Ongoing Call for Submissions
We seek lively and original writing on community and civic engagement that embraces both a scholarly voice with an expansive community voice. We encourage work that translates scholarly writing for multiple audiences, allowing university and community stakeholders to engage fully in the discovery, dissemination and application of ideas. We publish interdisciplinary scholarship as well as essays, criticism, narrative journalism, photography, and multimedia work.
We seek writing that probes hard questions and that balances theoretical or conceptual ideas with a sharp focus on the messy, complicated details of shared experience, of real places, of people and politics. Whatever the form, we value submissions that are both rigorous and accessible.
The MJCSL is looking for scholarship that tells stories of how and why we engage with communities outside of our own, and our aspiration is to appeal to both scholars and educated “lay” readers such as university students, policy professionals, activists, and anyone who’s interested in the complex and interconnected ways we engage one another.
We welcome contributions from academics, social scientists, journalists, community partners, and anyone else who writes incisively and in an engaging style. We’re looking for insightful analyses. We welcome intellectual risk takers.
The editorial team is: Neeraja Aravamudan, Mary Jo Callan, Cecilia Morales, Nick Tobier.
Call for Submissions: Fall 2019 Issue
The Fall 2019 issue of the Michigan Journal of Community Service Learning (MJCSL) will feature a special section on Community Impacts of Engaged Research, Teaching and Practice, guest edited by Charles Z. Levkoe (Lakehead University), Karen Schwartz (Carleton University), Peter Andrée (Carleton University) and Nadine Changfoot (Trent University).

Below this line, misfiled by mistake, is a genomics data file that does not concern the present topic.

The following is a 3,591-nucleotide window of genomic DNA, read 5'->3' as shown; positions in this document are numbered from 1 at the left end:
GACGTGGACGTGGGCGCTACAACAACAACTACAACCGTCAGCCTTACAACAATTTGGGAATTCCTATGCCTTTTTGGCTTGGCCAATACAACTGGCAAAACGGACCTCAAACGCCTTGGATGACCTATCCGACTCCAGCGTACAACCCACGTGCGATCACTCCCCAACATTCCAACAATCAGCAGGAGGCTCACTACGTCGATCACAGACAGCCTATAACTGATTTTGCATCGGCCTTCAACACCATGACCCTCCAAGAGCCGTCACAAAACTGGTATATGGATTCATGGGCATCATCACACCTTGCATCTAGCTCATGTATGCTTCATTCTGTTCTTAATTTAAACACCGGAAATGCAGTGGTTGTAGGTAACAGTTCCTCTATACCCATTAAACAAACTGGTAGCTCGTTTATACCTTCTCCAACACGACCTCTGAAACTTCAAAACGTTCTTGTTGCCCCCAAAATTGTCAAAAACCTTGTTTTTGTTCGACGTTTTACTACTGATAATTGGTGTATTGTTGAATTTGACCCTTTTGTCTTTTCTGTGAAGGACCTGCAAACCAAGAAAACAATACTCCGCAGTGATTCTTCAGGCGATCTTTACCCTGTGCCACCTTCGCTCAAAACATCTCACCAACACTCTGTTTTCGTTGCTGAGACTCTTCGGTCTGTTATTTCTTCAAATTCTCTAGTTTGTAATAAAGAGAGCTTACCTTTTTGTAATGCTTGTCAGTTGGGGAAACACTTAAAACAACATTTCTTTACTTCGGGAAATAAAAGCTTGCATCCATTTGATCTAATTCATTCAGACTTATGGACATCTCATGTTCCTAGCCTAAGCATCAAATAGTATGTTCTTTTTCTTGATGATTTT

COMMUNITY FIRST: IMPACTS OF COMMUNITY ENGAGEMENT
Community-campus engagement (CCE) has become a powerful tool for teaching and research on university and college campuses around the world. Community-based organizations have also recognized the value of partnering with faculty, students, and campus staff as a way to increase capacity, broaden reach, and accomplish goals. Acknowledging the opportunities and challenges of partnership-based work, researchers and community-based practitioners have called for ‘community-first’ approaches that focus on generating meaningful impacts for community-based partners through collaboration (Andrée et al., 2014; Butcher et al., 2011; Cronley et al. 2015; Ward & Wolf-Wendel, 2000). This call was inspired by the Community First: Impacts of Community Engagement (CFICE) research project based at Carleton University in Ottawa (https://carleton.ca/communityfirst/). CFICE, a partnership among academics and community groups across Canada established in 2012, is a collaborative action research project that aims to better understand the ways that community-campus partnerships can be designed and implemented to maximize the value for communities and community-based organizations.
CALL FOR PROPOSALS